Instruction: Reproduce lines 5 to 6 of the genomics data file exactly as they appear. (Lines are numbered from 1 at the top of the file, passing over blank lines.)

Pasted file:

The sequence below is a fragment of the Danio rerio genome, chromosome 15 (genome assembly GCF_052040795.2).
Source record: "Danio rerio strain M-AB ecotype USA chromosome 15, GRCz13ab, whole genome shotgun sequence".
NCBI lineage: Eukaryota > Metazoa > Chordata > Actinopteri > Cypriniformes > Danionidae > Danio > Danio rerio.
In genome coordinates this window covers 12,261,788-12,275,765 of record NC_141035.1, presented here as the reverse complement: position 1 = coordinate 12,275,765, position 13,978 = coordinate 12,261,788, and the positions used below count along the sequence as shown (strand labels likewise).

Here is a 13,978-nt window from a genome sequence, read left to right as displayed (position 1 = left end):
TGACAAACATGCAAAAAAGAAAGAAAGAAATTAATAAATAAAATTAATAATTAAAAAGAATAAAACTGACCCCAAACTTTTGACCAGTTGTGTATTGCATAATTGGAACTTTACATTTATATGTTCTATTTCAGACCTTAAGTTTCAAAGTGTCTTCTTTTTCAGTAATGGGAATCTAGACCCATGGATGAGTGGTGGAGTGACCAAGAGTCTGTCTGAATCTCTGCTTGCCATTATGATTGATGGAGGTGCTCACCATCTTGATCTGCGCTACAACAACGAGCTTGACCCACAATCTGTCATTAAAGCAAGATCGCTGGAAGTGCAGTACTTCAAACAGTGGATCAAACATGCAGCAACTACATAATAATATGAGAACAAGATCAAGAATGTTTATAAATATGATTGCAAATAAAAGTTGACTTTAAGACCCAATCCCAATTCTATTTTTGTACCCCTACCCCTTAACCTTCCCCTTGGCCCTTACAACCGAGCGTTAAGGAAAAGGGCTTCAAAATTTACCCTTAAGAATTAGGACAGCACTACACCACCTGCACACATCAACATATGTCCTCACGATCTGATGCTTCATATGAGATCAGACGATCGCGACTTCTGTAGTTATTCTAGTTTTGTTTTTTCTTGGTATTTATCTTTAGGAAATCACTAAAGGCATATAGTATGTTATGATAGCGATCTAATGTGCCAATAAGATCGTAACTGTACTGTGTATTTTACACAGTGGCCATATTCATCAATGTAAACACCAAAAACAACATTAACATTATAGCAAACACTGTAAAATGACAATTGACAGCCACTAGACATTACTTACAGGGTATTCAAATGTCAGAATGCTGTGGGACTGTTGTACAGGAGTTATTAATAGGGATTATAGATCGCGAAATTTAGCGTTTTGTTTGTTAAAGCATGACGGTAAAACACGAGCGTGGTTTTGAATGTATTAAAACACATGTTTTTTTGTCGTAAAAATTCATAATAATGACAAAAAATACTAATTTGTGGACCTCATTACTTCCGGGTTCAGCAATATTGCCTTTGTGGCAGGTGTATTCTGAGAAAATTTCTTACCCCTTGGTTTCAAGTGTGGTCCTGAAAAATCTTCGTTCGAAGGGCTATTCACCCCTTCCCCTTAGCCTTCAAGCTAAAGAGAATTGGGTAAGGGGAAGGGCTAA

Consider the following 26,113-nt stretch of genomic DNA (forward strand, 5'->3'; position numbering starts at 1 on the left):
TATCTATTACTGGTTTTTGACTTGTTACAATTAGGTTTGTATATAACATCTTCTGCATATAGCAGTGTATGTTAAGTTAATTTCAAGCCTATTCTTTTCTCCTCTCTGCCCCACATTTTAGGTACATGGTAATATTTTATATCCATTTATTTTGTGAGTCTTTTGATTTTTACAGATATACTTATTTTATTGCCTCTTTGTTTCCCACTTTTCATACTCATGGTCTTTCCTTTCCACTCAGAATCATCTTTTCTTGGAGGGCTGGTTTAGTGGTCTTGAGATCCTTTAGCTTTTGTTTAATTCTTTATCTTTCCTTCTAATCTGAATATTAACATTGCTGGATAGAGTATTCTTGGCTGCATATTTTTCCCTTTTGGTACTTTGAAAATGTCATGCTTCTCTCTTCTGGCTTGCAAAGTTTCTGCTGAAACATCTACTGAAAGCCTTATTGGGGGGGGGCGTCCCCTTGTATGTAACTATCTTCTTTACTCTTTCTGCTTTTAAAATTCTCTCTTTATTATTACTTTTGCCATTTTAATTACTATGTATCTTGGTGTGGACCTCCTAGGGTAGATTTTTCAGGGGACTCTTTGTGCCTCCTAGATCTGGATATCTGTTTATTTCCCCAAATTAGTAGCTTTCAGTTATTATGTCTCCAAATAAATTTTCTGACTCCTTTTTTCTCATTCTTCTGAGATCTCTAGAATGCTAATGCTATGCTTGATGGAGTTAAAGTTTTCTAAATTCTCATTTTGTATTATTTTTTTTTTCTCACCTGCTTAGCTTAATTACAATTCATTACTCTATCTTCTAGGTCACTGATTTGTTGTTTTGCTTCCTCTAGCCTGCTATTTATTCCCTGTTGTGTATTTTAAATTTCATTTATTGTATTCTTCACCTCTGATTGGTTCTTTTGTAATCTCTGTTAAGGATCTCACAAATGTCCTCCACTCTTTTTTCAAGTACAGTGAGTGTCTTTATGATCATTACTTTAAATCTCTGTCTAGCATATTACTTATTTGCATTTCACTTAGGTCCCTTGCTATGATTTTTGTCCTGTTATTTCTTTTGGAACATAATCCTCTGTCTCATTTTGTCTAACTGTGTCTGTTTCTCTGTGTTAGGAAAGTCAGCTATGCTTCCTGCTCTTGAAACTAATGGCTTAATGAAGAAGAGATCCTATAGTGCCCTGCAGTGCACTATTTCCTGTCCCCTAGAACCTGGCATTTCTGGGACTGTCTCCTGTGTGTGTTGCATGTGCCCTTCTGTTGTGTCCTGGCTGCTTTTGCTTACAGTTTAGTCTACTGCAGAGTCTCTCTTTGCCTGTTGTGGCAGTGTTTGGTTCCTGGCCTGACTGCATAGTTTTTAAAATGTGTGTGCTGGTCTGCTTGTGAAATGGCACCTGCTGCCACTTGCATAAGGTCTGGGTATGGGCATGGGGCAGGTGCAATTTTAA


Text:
Here is a 13,978-nt window from a genome sequence, read left to right as displayed (position 1 = left end):
TGACAAACATGCAAAAAAGAAAGAAAGAAATTAATAAATAAAATTAATAATTAAAAAGAATAAAACTGACCCCAAACTTTTGACCAGTTGTGTATTGCATAATTGGAACTTTACATTTATATGTTCTATTTCAGACCTTAAGTTTCAAAGTGTCTTCTTTTTCAGTAATGGGAATCTAGACCCATGGATGAGTGGTGGAGTGACCAAGAGTCTGTCTGAATCTCTGCTTGCCATTATGATTGATGGAGGTGCTCACCATCTTGATCTGCGCTACAACAACGAGCTTGACCCACAATCTGTCATTAAAGCAAGATCGCTGGAAGTGCAGTACTTCAAACAGTGGATCAAACATGCAGCAACTACATAATAATATGAGAACAAGATCAAGAATGTTTATAAATATGATTGCAAATAAAAGTTGACTTTAAGACCCAATCCCAATTCTATTTTTGTACCCCTACCCCTTAACCTTCCCCTTGGCCCTTACAACCGAGCGTTAAGGAAAAGGGCTTCAAAATTTACCCTTAAGAATTAGGACAGCACTACACCACCTGCACACATCAACATATGTCCTCACGATCTGATGCTTCATATGAGATCAGACGATCGCGACTTCTGTAGTTATTCTAGTTTTGTTTTTTCTTGGTATTTATCTTTAGGAAATCACTAAAGGCATATAGTATGTTATGATAGCGATCTAATGTGCCAATAAGATCGTAACTGTACTGTGTATTTTACACAGTGGCCATATTCATCAATGTAAACACCAAAAACAACATTAACATTATAGCAAACACTGTAAAATGACAATTGACAGCCACTAGACATTACTTACAGGGTATTCAAATGTCAGAATGCTGTGGGACTGTTGTACAGGAGTTATTAATAGGGATTATAGATCGCGAAATTTAGCGTTTTGTTTGTTAAAGCATGACGGTAAAACACGAGCGTGGTTTTGAATGTATTAAAACACATGTTTTTTTGTCGTAAAAATTCATAATAATGACAAAAAATACTAATTTGTGGACCTCATTACTTCCGGGTTCAGCAATATTGCCTTTGTGGCAGGTGTATTCTGAGAAAATTTCTTACCCCTTGGTTTCAAGTGTGGTCCTGAAAAATCTTCGTTCGAAGGGCTATTCACCCCTTCCCCTTAGCCTTCAAGCTAAAGAGAATTGGGTAAGGGGAAGGGCTAA